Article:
A teenager smokes a cigarette in this file photo.
A teenager smokes a cigarette in this file photo.

The selling of tobacco from vending machines has been banned today across England, in a bid to reduce the access children have to cigarettes, it is hoped.

According to the British Heart Foundation, around 200,000 young people start smoking regularly in England each year and 11 per cent of 11 to 15-year-old regular smokers in England and Wales get their cigarettes from vending machines.

It is estimated that 35 million cigarettes are illegally sold to children via vending machines every year.

Now anyone caught selling cigarettes through a vending machine could face a fine up to £2500. Any person found guilty of displaying cigarette advertising on a vending machine could also face up to six months in prison, a fine of up to £5000, or both.

British Heart Foundation director of policy and communications Betty McBride said: "With the tobacco industry increasingly reliant on young smokers to bolster their profit margins, they're fighting tooth and nail to stop any changes that might hit their bottom line.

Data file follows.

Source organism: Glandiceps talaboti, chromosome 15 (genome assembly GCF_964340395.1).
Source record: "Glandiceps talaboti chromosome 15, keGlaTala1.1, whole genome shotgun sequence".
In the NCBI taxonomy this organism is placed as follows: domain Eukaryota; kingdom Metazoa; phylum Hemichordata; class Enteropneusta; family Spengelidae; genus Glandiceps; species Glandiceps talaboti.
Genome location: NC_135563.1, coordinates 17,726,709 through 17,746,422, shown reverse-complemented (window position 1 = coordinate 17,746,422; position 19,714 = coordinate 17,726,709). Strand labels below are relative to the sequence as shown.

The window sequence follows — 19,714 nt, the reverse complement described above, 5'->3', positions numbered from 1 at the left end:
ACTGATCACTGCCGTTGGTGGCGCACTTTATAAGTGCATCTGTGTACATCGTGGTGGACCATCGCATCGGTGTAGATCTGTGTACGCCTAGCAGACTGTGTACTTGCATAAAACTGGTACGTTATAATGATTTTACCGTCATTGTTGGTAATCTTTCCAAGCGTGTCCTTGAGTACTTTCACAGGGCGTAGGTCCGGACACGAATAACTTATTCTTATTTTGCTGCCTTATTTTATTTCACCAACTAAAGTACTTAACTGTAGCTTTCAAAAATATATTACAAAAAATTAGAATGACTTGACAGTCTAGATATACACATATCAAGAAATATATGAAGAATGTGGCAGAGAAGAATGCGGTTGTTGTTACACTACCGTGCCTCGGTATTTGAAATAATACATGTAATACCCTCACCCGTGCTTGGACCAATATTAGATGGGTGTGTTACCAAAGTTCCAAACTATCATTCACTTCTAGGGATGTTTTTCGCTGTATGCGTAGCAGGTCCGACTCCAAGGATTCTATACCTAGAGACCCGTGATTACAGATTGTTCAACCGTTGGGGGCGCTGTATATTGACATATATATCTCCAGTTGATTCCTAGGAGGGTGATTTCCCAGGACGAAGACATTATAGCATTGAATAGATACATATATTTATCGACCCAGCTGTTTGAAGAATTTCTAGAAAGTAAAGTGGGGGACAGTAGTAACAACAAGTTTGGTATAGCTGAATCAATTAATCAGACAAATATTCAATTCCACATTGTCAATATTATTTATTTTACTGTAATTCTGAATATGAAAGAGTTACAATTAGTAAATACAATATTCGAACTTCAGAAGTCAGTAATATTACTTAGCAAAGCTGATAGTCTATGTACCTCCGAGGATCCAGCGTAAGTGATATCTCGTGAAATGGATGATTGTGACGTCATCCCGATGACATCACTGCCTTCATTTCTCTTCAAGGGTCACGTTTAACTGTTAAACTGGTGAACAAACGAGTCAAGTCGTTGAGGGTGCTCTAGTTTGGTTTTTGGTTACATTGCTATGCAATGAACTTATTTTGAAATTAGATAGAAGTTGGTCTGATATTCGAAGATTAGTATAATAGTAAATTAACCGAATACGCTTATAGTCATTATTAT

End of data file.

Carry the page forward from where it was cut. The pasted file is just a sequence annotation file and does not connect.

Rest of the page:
"It's more important than ever that we face down their protestations and protect our children from this deadly addiction.

"We're encouraging landlords to remove machines completely now so they - and any left-over branding - don't act as dusty old adverts for tobacco."

Other measures to protect young people from the dangers of smoking are also under way.

The UK government is due to begin a public consultation before the end of the year on whether to introduce plain packaging for cigarettes which would lessen their marketing appeal to young people, help to make health warnings more effective and, alongside other measures, help to reduce the number of smokers in the long-term.

Health secretary Andrew Lansley said: "Smoking is one of the biggest and most stubborn challenges in public health. Over eight million people in England still smoke and it causes more than 80,000 deaths each year.

"Cigarette vending machines are often unsupervised, making it easy for children to purchase cigarettes from them.

"The ban on cigarette sales from vending machines will protect children by making cigarettes less accessible to them - we want to do everything we can to encourage young people not to start smoking in the first place."